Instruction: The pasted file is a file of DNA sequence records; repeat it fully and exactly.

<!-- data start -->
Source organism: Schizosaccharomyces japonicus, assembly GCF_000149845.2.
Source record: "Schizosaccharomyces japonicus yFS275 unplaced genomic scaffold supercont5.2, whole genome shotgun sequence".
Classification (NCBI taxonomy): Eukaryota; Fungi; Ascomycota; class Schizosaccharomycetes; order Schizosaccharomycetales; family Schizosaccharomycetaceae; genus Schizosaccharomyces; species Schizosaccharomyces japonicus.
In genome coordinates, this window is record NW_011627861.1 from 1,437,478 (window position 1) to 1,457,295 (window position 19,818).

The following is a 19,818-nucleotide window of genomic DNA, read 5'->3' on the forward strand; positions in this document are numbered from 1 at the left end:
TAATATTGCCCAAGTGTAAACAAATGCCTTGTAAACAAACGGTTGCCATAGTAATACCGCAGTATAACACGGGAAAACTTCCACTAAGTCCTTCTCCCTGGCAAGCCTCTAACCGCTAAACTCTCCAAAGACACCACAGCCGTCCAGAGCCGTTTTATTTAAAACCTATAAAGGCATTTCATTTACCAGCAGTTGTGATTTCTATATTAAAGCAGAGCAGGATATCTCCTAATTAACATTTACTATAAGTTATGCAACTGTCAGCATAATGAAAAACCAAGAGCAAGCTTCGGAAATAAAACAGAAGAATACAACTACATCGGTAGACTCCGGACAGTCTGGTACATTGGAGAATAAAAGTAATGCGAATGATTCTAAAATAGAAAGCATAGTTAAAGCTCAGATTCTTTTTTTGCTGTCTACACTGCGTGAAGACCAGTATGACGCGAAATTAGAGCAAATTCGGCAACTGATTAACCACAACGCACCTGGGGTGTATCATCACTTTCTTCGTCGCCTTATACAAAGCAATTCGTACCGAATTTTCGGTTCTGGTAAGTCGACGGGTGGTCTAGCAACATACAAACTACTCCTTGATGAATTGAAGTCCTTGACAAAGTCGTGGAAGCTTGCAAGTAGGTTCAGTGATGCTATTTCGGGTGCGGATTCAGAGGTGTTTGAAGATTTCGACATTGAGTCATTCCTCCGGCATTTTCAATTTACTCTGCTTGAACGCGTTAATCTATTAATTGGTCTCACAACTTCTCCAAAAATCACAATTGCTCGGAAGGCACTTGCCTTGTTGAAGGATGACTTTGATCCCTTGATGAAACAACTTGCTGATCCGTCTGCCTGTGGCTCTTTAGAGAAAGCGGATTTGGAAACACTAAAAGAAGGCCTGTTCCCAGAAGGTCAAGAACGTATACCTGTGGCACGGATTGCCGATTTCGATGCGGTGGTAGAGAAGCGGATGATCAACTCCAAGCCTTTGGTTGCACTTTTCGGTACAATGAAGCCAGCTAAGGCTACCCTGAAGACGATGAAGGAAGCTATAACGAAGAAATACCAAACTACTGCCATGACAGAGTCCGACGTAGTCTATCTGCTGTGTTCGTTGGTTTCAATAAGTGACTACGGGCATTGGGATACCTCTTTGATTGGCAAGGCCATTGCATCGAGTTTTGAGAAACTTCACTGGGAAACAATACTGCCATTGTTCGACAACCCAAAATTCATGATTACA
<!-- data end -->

Source organism: Schizosaccharomyces japonicus, assembly GCF_000149845.2.
Source record: "Schizosaccharomyces japonicus yFS275 unplaced genomic scaffold supercont5.2, whole genome shotgun sequence".
Classification (NCBI taxonomy): Eukaryota; Fungi; Ascomycota; class Schizosaccharomycetes; order Schizosaccharomycetales; family Schizosaccharomycetaceae; genus Schizosaccharomyces; species Schizosaccharomyces japonicus.
In genome coordinates, this window is record NW_011627861.1 from 1,437,478 (window position 1) to 1,457,295 (window position 19,818).

The following is a 19,818-nucleotide window of genomic DNA, read 5'->3' on the forward strand; positions in this document are numbered from 1 at the left end:
TAATATTGCCCAAGTGTAAACAAATGCCTTGTAAACAAACGGTTGCCATAGTAATACCGCAGTATAACACGGGAAAACTTCCACTAAGTCCTTCTCCCTGGCAAGCCTCTAACCGCTAAACTCTCCAAAGACACCACAGCCGTCCAGAGCCGTTTTATTTAAAACCTATAAAGGCATTTCATTTACCAGCAGTTGTGATTTCTATATTAAAGCAGAGCAGGATATCTCCTAATTAACATTTACTATAAGTTATGCAACTGTCAGCATAATGAAAAACCAAGAGCAAGCTTCGGAAATAAAACAGAAGAATACAACTACATCGGTAGACTCCGGACAGTCTGGTACATTGGAGAATAAAAGTAATGCGAATGATTCTAAAATAGAAAGCATAGTTAAAGCTCAGATTCTTTTTTTGCTGTCTACACTGCGTGAAGACCAGTATGACGCGAAATTAGAGCAAATTCGGCAACTGATTAACCACAACGCACCTGGGGTGTATCATCACTTTCTTCGTCGCCTTATACAAAGCAATTCGTACCGAATTTTCGGTTCTGGTAAGTCGACGGGTGGTCTAGCAACATACAAACTACTCCTTGATGAATTGAAGTCCTTGACAAAGTCGTGGAAGCTTGCAAGTAGGTTCAGTGATGCTATTTCGGGTGCGGATTCAGAGGTGTTTGAAGATTTCGACATTGAGTCATTCCTCCGGCATTTTCAATTTACTCTGCTTGAACGCGTTAATCTATTAATTGGTCTCACAACTTCTCCAAAAATCACAATTGCTCGGAAGGCACTTGCCTTGTTGAAGGATGACTTTGATCCCTTGATGAAACAACTTGCTGATCCGTCTGCCTGTGGCTCTTTAGAGAAAGCGGATTTGGAAACACTAAAAGAAGGCCTGTTCCCAGAAGGTCAAGAACGTATACCTGTGGCACGGATTGCCGATTTCGATGCGGTGGTAGAGAAGCGGATGATCAACTCCAAGCCTTTGGTTGCACTTTTCGGTACAATGAAGCCAGCTAAGGCTACCCTGAAGACGATGAAGGAAGCTATAACGAAGAAATACCAAACTACTGCCATGACAGAGTCCGACGTAGTCTATCTGCTGTGTTCGTTGGTTTCAATAAGTGACTACGGGCATTGGGATACCTCTTTGATTGGCAAGGCCATTGCATCGAGTTTTGAGAAACTTCACTGGGAAACAATACTGCCATTGTTCGACAACCCAAAATTCATGATTACA